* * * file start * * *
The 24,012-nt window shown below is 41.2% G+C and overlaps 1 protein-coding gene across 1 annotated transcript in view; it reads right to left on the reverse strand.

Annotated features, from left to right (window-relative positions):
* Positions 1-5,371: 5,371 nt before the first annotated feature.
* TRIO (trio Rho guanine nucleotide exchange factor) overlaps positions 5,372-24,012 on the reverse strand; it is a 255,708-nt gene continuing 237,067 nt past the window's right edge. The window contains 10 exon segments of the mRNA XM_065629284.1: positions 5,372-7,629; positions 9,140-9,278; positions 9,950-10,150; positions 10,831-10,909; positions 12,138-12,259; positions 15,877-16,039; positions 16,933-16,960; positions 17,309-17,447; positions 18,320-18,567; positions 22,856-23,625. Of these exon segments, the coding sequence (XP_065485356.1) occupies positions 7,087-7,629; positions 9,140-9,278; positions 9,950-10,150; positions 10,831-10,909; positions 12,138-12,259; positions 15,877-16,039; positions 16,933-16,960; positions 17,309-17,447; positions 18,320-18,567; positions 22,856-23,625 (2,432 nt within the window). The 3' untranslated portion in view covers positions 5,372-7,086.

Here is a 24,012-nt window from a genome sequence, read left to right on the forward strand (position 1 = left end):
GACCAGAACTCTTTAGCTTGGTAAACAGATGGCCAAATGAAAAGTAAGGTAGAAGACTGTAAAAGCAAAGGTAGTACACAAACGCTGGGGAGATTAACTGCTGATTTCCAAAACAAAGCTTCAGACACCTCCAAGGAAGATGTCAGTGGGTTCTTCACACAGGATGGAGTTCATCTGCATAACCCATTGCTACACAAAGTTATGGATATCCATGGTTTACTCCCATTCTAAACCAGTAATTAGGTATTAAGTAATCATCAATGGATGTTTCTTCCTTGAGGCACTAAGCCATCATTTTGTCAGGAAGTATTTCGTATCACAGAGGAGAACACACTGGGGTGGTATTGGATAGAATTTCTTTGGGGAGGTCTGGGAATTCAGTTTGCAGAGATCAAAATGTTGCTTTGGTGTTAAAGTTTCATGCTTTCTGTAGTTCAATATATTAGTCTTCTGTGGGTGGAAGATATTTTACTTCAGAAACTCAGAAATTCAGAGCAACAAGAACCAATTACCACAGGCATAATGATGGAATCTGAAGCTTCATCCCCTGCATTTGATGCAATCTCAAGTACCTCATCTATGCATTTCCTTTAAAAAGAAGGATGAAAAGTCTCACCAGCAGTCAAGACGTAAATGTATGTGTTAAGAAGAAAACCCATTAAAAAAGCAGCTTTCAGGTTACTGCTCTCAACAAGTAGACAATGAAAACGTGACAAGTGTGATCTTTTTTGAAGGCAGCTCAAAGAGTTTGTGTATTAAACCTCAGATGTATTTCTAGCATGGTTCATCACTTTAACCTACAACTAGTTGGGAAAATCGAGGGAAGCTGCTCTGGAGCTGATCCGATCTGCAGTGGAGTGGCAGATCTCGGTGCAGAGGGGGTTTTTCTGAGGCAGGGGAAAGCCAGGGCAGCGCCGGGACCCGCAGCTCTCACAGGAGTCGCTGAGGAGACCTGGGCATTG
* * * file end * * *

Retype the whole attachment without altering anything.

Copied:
The 24,012-nt window shown below is 41.2% G+C and overlaps 1 protein-coding gene across 1 annotated transcript in view; it reads right to left on the reverse strand.

Annotated features, from left to right (window-relative positions):
* Positions 1-5,371: 5,371 nt before the first annotated feature.
* TRIO (trio Rho guanine nucleotide exchange factor) overlaps positions 5,372-24,012 on the reverse strand; it is a 255,708-nt gene continuing 237,067 nt past the window's right edge. The window contains 10 exon segments of the mRNA XM_065629284.1: positions 5,372-7,629; positions 9,140-9,278; positions 9,950-10,150; positions 10,831-10,909; positions 12,138-12,259; positions 15,877-16,039; positions 16,933-16,960; positions 17,309-17,447; positions 18,320-18,567; positions 22,856-23,625. Of these exon segments, the coding sequence (XP_065485356.1) occupies positions 7,087-7,629; positions 9,140-9,278; positions 9,950-10,150; positions 10,831-10,909; positions 12,138-12,259; positions 15,877-16,039; positions 16,933-16,960; positions 17,309-17,447; positions 18,320-18,567; positions 22,856-23,625 (2,432 nt within the window). The 3' untranslated portion in view covers positions 5,372-7,086.

Here is a 24,012-nt window from a genome sequence, read left to right on the forward strand (position 1 = left end):
GACCAGAACTCTTTAGCTTGGTAAACAGATGGCCAAATGAAAAGTAAGGTAGAAGACTGTAAAAGCAAAGGTAGTACACAAACGCTGGGGAGATTAACTGCTGATTTCCAAAACAAAGCTTCAGACACCTCCAAGGAAGATGTCAGTGGGTTCTTCACACAGGATGGAGTTCATCTGCATAACCCATTGCTACACAAAGTTATGGATATCCATGGTTTACTCCCATTCTAAACCAGTAATTAGGTATTAAGTAATCATCAATGGATGTTTCTTCCTTGAGGCACTAAGCCATCATTTTGTCAGGAAGTATTTCGTATCACAGAGGAGAACACACTGGGGTGGTATTGGATAGAATTTCTTTGGGGAGGTCTGGGAATTCAGTTTGCAGAGATCAAAATGTTGCTTTGGTGTTAAAGTTTCATGCTTTCTGTAGTTCAATATATTAGTCTTCTGTGGGTGGAAGATATTTTACTTCAGAAACTCAGAAATTCAGAGCAACAAGAACCAATTACCACAGGCATAATGATGGAATCTGAAGCTTCATCCCCTGCATTTGATGCAATCTCAAGTACCTCATCTATGCATTTCCTTTAAAAAGAAGGATGAAAAGTCTCACCAGCAGTCAAGACGTAAATGTATGTGTTAAGAAGAAAACCCATTAAAAAAGCAGCTTTCAGGTTACTGCTCTCAACAAGTAGACAATGAAAACGTGACAAGTGTGATCTTTTTTGAAGGCAGCTCAAAGAGTTTGTGTATTAAACCTCAGATGTATTTCTAGCATGGTTCATCACTTTAACCTACAACTAGTTGGGAAAATCGAGGGAAGCTGCTCTGGAGCTGATCCGATCTGCAGTGGAGTGGCAGATCTCGGTGCAGAGGGGGTTTTTCTGAGGCAGGGGAAAGCCAGGGCAGCGCCGGGACCCGCAGCTCTCACAGGAGTCGCTGAGGAGACCTGGGCATTG